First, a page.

Request from your manager a risk analysis of your workstation and tasks at work. If you work in an office, you should have a comfortable, adjustable chair, and you should attempt to stand up or take a short walk every 30 minutes. Every 30 minutes, if your work requires standing or walking, you should take a few minutes to sit down and relax.

    Does PGP affect labour and birth?

    It is advised that you and your baby benefit from a normal vaginal delivery. There is no proof that an elective (planned) caesarean has any additional benefits, improves healing, or reduces the likelihood of PGP reoccurring in subsequent pregnancies. Find out from your physiotherapist or midwife which positions during labor and delivery of your baby may be more comfortable for you. You can include these in your birth plan and ask your birth partner to assist you in finding positions that support your back and legs. Sometimes the midwife or obstetrician will ask you to adjust your position for specific procedures or to ensure your and your baby’s safety. This will always be discussed with you first. The best chances of having a routine delivery are when labor begins on its own and you adopt cozy positions. According to research, if you can use more upright positions, your labor will probably be shorter and you won’t need as many interventions. A shorter labor is associated with a lower risk of postpartum PGP symptoms.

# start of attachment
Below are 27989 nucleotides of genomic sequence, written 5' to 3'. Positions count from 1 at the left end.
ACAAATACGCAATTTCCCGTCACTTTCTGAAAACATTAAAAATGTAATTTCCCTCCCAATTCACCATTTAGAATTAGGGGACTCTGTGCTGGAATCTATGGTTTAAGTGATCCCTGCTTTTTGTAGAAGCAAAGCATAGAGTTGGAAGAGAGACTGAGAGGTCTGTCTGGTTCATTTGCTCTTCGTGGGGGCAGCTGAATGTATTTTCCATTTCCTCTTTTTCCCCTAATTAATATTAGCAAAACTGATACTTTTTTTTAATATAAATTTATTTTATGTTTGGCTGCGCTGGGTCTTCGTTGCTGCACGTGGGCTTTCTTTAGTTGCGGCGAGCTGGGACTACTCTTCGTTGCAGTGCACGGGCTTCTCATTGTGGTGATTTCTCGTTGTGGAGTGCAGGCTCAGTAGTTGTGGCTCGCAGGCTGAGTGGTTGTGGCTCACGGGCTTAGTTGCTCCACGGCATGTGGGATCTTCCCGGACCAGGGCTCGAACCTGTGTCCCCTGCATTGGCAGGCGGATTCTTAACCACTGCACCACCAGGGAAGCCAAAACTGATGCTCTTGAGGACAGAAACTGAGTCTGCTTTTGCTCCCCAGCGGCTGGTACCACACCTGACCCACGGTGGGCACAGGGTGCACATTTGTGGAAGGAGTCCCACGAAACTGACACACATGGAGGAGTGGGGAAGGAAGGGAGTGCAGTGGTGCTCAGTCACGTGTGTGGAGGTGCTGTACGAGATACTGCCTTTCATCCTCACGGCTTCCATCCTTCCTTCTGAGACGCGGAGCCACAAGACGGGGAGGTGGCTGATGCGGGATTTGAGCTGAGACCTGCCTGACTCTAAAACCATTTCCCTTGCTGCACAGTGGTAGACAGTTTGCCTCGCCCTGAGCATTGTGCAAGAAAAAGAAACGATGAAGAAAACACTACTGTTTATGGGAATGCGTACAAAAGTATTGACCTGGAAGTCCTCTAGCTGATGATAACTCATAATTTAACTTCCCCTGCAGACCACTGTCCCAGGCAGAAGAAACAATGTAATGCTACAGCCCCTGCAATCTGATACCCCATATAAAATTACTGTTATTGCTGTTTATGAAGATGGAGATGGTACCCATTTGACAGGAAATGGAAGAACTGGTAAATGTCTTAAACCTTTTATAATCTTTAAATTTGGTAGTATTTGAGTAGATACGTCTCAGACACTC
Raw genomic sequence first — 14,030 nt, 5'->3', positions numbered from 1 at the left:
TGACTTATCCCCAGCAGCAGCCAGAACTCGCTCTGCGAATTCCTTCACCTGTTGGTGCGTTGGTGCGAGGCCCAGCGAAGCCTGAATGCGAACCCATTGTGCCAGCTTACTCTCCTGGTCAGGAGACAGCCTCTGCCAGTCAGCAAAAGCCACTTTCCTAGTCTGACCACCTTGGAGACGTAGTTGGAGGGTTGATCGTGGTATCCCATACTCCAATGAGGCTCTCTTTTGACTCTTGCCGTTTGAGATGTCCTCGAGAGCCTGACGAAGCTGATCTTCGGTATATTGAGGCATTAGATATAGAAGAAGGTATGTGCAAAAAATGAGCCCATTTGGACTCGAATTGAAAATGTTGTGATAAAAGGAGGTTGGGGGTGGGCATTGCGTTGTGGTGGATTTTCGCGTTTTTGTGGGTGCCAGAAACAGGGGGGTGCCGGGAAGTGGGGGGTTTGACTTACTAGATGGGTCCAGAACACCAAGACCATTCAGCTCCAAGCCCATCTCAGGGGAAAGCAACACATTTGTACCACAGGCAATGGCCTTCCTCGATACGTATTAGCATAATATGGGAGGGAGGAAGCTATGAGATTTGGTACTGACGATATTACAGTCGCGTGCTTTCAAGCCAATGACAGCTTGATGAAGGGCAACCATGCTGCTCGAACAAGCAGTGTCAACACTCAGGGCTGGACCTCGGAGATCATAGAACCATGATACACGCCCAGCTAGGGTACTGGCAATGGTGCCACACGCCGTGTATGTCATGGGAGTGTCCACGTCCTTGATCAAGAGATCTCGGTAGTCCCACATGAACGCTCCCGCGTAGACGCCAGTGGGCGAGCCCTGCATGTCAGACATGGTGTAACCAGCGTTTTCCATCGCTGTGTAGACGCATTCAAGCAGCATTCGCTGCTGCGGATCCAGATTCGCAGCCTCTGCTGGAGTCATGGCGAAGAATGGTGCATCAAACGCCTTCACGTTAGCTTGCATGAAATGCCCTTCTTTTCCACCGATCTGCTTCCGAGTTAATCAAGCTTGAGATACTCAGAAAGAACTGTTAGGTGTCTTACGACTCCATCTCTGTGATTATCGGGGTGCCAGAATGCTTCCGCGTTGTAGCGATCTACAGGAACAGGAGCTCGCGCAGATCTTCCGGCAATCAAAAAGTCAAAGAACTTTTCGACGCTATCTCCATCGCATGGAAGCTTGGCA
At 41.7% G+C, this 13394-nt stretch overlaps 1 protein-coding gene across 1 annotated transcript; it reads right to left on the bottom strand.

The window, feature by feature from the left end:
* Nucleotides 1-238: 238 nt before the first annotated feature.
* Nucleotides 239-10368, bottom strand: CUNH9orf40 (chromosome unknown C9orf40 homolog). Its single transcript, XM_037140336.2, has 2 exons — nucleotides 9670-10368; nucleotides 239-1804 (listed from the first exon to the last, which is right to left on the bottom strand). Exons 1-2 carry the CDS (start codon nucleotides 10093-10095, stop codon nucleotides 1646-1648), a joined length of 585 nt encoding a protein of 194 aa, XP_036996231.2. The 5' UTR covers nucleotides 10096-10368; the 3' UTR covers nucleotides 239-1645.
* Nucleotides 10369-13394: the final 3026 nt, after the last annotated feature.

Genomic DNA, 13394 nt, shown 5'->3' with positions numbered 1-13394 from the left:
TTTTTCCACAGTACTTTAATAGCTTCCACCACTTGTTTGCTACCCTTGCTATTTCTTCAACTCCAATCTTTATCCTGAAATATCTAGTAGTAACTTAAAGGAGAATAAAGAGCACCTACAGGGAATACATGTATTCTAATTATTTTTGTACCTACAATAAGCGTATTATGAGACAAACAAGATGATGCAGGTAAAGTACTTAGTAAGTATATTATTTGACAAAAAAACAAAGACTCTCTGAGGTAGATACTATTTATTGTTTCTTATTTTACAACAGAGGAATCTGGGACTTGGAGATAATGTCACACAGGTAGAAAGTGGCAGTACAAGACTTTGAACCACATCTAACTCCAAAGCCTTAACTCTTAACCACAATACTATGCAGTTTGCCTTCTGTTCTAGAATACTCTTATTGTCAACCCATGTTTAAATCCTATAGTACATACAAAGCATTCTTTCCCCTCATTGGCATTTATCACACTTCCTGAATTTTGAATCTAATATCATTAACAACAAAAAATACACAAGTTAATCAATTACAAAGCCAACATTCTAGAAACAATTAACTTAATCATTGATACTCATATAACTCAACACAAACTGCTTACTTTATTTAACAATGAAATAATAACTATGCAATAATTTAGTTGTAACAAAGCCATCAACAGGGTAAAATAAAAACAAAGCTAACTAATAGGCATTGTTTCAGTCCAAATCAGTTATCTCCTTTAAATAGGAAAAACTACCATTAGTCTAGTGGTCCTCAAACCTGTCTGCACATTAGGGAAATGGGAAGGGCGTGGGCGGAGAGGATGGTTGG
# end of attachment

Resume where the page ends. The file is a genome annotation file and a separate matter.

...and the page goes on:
It is not standard procedure to induce (start) labor early for PGP-positive women. There may be additional causes for you to consider inducing labor. Your midwife will refer you to an obstetrician if you are experiencing severe PGP symptoms and want to talk about induction so they can determine whether the risks and benefits are balanced for you and your unborn child.

    The same options are available to all pregnant women for pain management during labor. Warm water, such as that found in baths or the birth pool, may be soothing to some women.

    The bones that make up the pelvis (the pelvic girdle) can cause pain during pregnancy.

    These pains arise from the sacro-iliac and symphysis pubis joints. During their pregnancy, some women experience pain in their lower back, buttocks, thighs, hips, groin, or pubic bones. Most women’s symptoms are mild, but some are severe and incapacitating. Despite the fact that PGP can be uncomfortable and upsetting, your baby won’t be harmed.

    You may have pain or difficulty with activities such as:

  • Walking (especially for prolonged periods)
  • Climbing stairs
  • Turning over in bed
  • Putting on socks/tights/shoes/trousers
  • Getting in/out of the car and driving
  • Sex
  • Other PGP symptoms may include sensations of clicking or grinding with movement or a sense that the pelvic joints are loose or unstable. The joints are not damaged; PGP is usually a self-limiting condition and most women recover completely within the first month following birth, although 1-2% may experience pain for up to one year

    What Causes Pregnancy Pains Video